Defendant relies on N.J.S.A. 12A:9-104(i), which provides that

[T]his Chapter does not apply * * *

* * * * * * * *

(i) to any right of set-off * * *

This section, however, cannot mean that a general creditor, as the bank is here with respect to the funds in question, may abrogate a perfected security interest simply by having a right to and opportunity for a set-off. All this section means is that a right of set-off may exist in a creditor who does not have a security interest. See Gilmore, Security Interests in Personal Property (1965), at 315-316, in which it is said concerning the "set-off exclusion" of N.J.S.A. 12A:9-104(i):

This exclusion is an apt example of the absurdities which result when draftsmen attempt to appease critics by putting into a statute something that is not in any sense wicked but is hopelessly irrelevant. Of course a right of set-off is not a security interest and has never been confused with one. The statute might as appropriately exclude fan dancing. A bank's right of set-off against a depositor's account is often loosely referred to as a "banker's lien," but the "lien" usage has never *358 led anyone to think that the bank held a security interest in the bank account.

Defendant also cites Briscoe Co., Inc. v. Suburban Trust Co., 100 N.J. Super. 431 (App. Div. 1968), and American Lumbermen's, etc., Co. v. Bradley Const. Co., 127 N.J. Eq. 500 (Ch. 1940), affirmed 129 N.J. Eq. 278 (E. & A. 1941), for the proposition that it may setoff against funds in the general account of a depositor in the absence of actual knowledge on its part that the funds in the account were subject to a security interest. However, these cases, if applicable, are subject to the superior authority of the Legislature which, by enacting the Uniform Commercial Code, continued a plaintiff's security interest in the identifiable proceeds of sales of the collateral. N.J.S.A. 12A:9-306(2) See Annotation, "Bank's right to apply third person's funds, deposited in debtor's name, on debtor's obligation," 8 A.L.R.3d 235, 242 (1966).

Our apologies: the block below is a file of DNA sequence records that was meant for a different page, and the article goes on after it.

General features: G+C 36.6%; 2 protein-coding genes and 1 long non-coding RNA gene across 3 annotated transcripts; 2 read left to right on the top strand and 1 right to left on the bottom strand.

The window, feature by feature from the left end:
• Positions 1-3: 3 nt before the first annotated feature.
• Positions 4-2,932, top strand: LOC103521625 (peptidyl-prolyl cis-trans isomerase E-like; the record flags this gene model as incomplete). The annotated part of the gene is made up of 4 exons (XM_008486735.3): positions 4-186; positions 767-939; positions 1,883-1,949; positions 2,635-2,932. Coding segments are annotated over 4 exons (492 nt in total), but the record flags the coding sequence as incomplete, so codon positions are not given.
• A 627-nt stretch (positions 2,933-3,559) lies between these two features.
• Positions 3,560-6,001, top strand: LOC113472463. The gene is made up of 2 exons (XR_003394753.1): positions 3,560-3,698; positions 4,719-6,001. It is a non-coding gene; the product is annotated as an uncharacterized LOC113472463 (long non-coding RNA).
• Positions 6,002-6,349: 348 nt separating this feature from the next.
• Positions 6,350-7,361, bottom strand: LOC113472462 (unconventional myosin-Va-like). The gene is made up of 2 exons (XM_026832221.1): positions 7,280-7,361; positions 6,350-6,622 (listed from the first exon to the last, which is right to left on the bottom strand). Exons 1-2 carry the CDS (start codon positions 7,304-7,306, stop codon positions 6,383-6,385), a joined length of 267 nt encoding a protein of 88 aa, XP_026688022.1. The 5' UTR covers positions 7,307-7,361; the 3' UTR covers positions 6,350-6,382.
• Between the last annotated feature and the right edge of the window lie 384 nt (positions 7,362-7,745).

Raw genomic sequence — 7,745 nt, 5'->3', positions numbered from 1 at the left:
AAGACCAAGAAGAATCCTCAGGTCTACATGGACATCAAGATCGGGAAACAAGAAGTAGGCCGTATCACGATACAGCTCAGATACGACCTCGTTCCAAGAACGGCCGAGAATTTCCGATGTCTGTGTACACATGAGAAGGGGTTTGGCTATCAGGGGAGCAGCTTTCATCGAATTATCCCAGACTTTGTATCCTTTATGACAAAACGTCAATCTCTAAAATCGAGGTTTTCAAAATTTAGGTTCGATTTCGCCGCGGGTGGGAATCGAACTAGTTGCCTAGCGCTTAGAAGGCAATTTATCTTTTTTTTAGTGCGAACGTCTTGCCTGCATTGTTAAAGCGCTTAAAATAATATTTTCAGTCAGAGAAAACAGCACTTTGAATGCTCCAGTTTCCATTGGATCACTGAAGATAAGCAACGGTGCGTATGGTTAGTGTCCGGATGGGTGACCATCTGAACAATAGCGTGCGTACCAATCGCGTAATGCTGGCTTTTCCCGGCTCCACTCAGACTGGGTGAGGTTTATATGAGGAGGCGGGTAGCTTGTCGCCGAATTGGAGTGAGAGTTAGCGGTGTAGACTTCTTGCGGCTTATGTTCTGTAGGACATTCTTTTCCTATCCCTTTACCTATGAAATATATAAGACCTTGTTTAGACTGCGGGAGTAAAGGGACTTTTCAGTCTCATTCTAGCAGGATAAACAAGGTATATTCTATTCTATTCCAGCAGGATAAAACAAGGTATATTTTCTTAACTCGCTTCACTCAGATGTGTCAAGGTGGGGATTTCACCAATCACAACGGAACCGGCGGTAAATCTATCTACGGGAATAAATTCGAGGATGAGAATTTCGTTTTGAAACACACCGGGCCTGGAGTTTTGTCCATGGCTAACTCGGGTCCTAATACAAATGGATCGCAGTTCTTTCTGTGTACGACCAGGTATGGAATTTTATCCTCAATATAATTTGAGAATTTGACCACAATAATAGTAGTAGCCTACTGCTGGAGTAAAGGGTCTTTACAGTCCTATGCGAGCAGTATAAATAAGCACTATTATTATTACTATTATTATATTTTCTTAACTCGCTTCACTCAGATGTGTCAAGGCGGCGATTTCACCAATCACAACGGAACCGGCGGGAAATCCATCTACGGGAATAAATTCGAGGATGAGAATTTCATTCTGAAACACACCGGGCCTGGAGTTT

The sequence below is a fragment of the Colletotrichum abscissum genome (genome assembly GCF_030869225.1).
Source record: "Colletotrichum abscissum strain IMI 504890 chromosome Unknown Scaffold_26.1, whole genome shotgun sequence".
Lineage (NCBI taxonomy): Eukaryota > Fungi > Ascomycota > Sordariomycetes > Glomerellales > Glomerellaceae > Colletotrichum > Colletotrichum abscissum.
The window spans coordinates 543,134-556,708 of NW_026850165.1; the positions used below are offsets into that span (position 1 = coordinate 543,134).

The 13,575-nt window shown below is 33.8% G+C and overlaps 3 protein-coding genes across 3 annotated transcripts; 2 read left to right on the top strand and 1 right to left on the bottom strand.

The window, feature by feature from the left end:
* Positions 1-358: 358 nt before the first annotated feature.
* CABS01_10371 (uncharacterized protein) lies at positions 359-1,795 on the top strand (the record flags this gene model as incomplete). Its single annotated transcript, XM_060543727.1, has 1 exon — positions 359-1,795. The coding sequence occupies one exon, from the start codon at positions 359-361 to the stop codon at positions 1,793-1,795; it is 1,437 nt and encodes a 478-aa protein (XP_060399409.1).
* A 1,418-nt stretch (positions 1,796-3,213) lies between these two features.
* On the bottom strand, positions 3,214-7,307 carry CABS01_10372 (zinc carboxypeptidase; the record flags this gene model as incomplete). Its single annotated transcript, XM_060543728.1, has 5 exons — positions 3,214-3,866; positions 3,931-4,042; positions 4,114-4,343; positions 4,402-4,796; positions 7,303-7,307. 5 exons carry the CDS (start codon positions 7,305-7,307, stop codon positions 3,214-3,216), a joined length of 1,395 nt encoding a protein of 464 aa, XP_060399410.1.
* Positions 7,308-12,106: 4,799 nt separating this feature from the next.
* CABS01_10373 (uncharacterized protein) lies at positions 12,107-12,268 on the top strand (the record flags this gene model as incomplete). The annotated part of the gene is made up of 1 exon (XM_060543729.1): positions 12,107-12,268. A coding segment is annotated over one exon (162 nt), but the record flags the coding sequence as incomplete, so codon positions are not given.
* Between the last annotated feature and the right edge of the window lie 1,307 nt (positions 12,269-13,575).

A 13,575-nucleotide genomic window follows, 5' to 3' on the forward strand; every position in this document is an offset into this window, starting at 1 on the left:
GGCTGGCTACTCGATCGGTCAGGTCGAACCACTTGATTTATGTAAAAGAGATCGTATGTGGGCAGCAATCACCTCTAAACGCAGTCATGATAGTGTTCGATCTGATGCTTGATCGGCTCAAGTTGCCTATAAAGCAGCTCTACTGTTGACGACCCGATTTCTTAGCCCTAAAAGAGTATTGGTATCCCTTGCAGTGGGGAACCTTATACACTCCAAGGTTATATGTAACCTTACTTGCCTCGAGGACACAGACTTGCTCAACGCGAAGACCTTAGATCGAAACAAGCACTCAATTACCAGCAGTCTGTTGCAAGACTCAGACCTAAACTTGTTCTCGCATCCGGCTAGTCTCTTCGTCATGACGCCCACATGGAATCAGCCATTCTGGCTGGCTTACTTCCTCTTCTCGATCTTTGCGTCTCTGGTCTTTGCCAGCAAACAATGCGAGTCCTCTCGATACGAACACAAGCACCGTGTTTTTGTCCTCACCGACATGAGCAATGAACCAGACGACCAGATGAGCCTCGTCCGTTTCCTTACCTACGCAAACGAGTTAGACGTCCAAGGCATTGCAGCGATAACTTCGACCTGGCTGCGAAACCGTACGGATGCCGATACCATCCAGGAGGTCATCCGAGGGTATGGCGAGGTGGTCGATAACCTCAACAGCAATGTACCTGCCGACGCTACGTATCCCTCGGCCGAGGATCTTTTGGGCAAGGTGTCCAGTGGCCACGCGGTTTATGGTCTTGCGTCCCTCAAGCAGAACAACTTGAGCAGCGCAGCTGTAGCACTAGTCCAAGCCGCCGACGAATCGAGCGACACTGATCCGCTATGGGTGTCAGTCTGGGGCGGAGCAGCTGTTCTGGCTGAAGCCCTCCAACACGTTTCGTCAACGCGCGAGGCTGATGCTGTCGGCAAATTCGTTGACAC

Since there is no "genuine issue as to any material fact," R. 4:46-2, this matter appropriately may be resolved on the present cross-motions for summary judgment. Judson v. Peoples Bank & Trust Co. of Westfield, 17 N.J. 67 (1954). Defendant's motion for summary judgment is denied. Plaintiff's motion for summary judgment is granted and judgment may be entered in favor of plaintiff in the amount of $37,041.59.